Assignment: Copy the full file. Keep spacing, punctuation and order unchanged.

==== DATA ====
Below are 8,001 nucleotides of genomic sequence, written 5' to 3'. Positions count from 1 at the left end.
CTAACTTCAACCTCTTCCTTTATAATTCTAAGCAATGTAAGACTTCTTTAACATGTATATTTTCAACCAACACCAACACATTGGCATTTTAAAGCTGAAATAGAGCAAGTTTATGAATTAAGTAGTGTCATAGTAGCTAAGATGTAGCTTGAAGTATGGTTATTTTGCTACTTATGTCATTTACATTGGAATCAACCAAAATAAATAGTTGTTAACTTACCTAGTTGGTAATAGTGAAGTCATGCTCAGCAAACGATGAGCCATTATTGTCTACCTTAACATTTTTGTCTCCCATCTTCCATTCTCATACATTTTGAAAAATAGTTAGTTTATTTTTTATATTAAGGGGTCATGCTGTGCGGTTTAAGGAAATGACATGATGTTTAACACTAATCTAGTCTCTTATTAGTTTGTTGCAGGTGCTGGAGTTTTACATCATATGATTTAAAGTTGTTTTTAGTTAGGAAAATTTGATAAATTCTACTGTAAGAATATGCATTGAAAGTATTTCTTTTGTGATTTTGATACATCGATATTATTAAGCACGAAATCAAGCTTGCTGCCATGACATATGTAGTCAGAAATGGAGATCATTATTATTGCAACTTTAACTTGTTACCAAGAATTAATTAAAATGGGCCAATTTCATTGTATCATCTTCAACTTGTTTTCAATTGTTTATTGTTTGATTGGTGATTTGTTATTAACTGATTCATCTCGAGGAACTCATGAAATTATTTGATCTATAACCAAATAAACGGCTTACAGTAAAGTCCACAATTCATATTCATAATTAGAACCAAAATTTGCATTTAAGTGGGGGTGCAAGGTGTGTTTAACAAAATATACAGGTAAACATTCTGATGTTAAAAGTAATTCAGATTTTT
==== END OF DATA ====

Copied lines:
Below are 8,001 nucleotides of genomic sequence, written 5' to 3'. Positions count from 1 at the left end.
CTAACTTCAACCTCTTCCTTTATAATTCTAAGCAATGTAAGACTTCTTTAACATGTATATTTTCAACCAACACCAACACATTGGCATTTTAAAGCTGAAATAGAGCAAGTTTATGAATTAAGTAGTGTCATAGTAGCTAAGATGTAGCTTGAAGTATGGTTATTTTGCTACTTATGTCATTTACATTGGAATCAACCAAAATAAATAGTTGTTAACTTACCTAGTTGGTAATAGTGAAGTCATGCTCAGCAAACGATGAGCCATTATTGTCTACCTTAACATTTTTGTCTCCCATCTTCCATTCTCATACATTTTGAAAAATAGTTAGTTTATTTTTTATATTAAGGGGTCATGCTGTGCGGTTTAAGGAAATGACATGATGTTTAACACTAATCTAGTCTCTTATTAGTTTGTTGCAGGTGCTGGAGTTTTACATCATATGATTTAAAGTTGTTTTTAGTTAGGAAAATTTGATAAATTCTACTGTAAGAATATGCATTGAAAGTATTTCTTTTGTGATTTTGATACATCGATATTATTAAGCACGAAATCAAGCTTGCTGCCATGACATATGTAGTCAGAAATGGAGATCATTATTATTGCAACTTTAACTTGTTACCAAGAATTAATTAAAATGGGCCAATTTCATTGTATCATCTTCAACTTGTTTTCAATTGTTTATTGTTTGATTGGTGATTTGTTATTAACTGATTCATCTCGAGGAACTCATGAAATTATTTGATCTATAACCAAATAAACGGCTTACAGTAAAGTCCACAATTCATATTCATAATTAGAACCAAAATTTGCATTTAAGTGGGGGTGCAAGGTGTGTTTAACAAAATATACAGGTAAACATTCTGATGTTAAAAGTAATTCAGATTTTT